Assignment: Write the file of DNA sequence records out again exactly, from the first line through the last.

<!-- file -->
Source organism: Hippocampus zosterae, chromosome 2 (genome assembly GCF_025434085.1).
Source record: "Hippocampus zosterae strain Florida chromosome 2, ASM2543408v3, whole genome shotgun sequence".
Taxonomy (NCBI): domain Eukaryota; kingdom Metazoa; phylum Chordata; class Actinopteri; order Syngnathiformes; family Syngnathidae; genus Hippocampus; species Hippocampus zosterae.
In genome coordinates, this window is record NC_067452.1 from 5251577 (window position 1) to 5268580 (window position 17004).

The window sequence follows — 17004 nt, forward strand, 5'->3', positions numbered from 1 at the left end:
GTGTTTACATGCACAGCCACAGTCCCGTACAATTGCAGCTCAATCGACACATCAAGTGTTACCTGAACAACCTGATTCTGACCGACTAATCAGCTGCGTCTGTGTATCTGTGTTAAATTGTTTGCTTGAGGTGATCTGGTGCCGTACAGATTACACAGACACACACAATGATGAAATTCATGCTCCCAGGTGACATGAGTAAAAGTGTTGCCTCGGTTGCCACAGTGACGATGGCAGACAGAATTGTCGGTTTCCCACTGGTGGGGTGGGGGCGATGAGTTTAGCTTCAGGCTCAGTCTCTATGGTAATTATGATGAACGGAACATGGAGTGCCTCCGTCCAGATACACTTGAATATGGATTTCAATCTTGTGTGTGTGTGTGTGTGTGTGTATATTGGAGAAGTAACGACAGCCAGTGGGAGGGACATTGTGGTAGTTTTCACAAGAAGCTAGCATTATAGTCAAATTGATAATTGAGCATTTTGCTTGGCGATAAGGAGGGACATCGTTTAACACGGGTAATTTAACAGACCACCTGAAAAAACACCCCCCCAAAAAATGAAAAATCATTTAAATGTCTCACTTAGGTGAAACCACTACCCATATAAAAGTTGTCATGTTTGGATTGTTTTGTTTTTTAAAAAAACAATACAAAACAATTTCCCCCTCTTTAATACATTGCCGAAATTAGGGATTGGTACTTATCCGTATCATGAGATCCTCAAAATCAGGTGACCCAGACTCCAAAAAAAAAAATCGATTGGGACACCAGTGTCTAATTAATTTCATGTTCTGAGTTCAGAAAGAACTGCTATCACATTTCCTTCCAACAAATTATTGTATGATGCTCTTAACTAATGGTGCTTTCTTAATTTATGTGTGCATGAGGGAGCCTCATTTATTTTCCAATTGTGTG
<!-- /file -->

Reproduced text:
Source organism: Hippocampus zosterae, chromosome 2 (genome assembly GCF_025434085.1).
Source record: "Hippocampus zosterae strain Florida chromosome 2, ASM2543408v3, whole genome shotgun sequence".
Taxonomy (NCBI): domain Eukaryota; kingdom Metazoa; phylum Chordata; class Actinopteri; order Syngnathiformes; family Syngnathidae; genus Hippocampus; species Hippocampus zosterae.
In genome coordinates, this window is record NC_067452.1 from 5251577 (window position 1) to 5268580 (window position 17004).

The window sequence follows — 17004 nt, forward strand, 5'->3', positions numbered from 1 at the left end:
GTGTTTACATGCACAGCCACAGTCCCGTACAATTGCAGCTCAATCGACACATCAAGTGTTACCTGAACAACCTGATTCTGACCGACTAATCAGCTGCGTCTGTGTATCTGTGTTAAATTGTTTGCTTGAGGTGATCTGGTGCCGTACAGATTACACAGACACACACAATGATGAAATTCATGCTCCCAGGTGACATGAGTAAAAGTGTTGCCTCGGTTGCCACAGTGACGATGGCAGACAGAATTGTCGGTTTCCCACTGGTGGGGTGGGGGCGATGAGTTTAGCTTCAGGCTCAGTCTCTATGGTAATTATGATGAACGGAACATGGAGTGCCTCCGTCCAGATACACTTGAATATGGATTTCAATCTTGTGTGTGTGTGTGTGTGTGTGTATATTGGAGAAGTAACGACAGCCAGTGGGAGGGACATTGTGGTAGTTTTCACAAGAAGCTAGCATTATAGTCAAATTGATAATTGAGCATTTTGCTTGGCGATAAGGAGGGACATCGTTTAACACGGGTAATTTAACAGACCACCTGAAAAAACACCCCCCCAAAAAATGAAAAATCATTTAAATGTCTCACTTAGGTGAAACCACTACCCATATAAAAGTTGTCATGTTTGGATTGTTTTGTTTTTTAAAAAAACAATACAAAACAATTTCCCCCTCTTTAATACATTGCCGAAATTAGGGATTGGTACTTATCCGTATCATGAGATCCTCAAAATCAGGTGACCCAGACTCCAAAAAAAAAAATCGATTGGGACACCAGTGTCTAATTAATTTCATGTTCTGAGTTCAGAAAGAACTGCTATCACATTTCCTTCCAACAAATTATTGTATGATGCTCTTAACTAATGGTGCTTTCTTAATTTATGTGTGCATGAGGGAGCCTCATTTATTTTCCAATTGTGTG